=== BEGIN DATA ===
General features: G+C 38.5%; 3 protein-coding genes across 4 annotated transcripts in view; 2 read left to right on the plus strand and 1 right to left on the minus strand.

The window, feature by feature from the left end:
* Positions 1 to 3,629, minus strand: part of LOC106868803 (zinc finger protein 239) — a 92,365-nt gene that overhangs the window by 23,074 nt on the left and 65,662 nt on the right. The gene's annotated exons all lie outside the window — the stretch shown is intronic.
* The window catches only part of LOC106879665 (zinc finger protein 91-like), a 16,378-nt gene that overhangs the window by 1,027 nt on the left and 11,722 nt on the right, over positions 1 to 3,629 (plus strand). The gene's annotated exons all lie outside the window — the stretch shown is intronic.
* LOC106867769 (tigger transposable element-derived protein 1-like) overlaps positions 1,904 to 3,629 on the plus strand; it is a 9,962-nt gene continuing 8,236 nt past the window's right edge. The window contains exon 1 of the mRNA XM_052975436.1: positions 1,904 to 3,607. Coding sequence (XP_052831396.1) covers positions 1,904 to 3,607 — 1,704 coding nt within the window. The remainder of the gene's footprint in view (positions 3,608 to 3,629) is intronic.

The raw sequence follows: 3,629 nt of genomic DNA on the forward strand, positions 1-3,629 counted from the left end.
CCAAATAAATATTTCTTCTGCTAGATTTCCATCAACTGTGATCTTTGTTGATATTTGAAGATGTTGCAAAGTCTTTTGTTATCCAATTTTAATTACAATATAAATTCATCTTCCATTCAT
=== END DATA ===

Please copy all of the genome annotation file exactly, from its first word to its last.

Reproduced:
General features: G+C 38.5%; 3 protein-coding genes across 4 annotated transcripts in view; 2 read left to right on the plus strand and 1 right to left on the minus strand.

The window, feature by feature from the left end:
* Positions 1 to 3,629, minus strand: part of LOC106868803 (zinc finger protein 239) — a 92,365-nt gene that overhangs the window by 23,074 nt on the left and 65,662 nt on the right. The gene's annotated exons all lie outside the window — the stretch shown is intronic.
* The window catches only part of LOC106879665 (zinc finger protein 91-like), a 16,378-nt gene that overhangs the window by 1,027 nt on the left and 11,722 nt on the right, over positions 1 to 3,629 (plus strand). The gene's annotated exons all lie outside the window — the stretch shown is intronic.
* LOC106867769 (tigger transposable element-derived protein 1-like) overlaps positions 1,904 to 3,629 on the plus strand; it is a 9,962-nt gene continuing 8,236 nt past the window's right edge. The window contains exon 1 of the mRNA XM_052975436.1: positions 1,904 to 3,607. Coding sequence (XP_052831396.1) covers positions 1,904 to 3,607 — 1,704 coding nt within the window. The remainder of the gene's footprint in view (positions 3,608 to 3,629) is intronic.

The raw sequence follows: 3,629 nt of genomic DNA on the forward strand, positions 1-3,629 counted from the left end.
CCAAATAAATATTTCTTCTGCTAGATTTCCATCAACTGTGATCTTTGTTGATATTTGAAGATGTTGCAAAGTCTTTTGTTATCCAATTTTAATTACAATATAAATTCATCTTCCATTCAT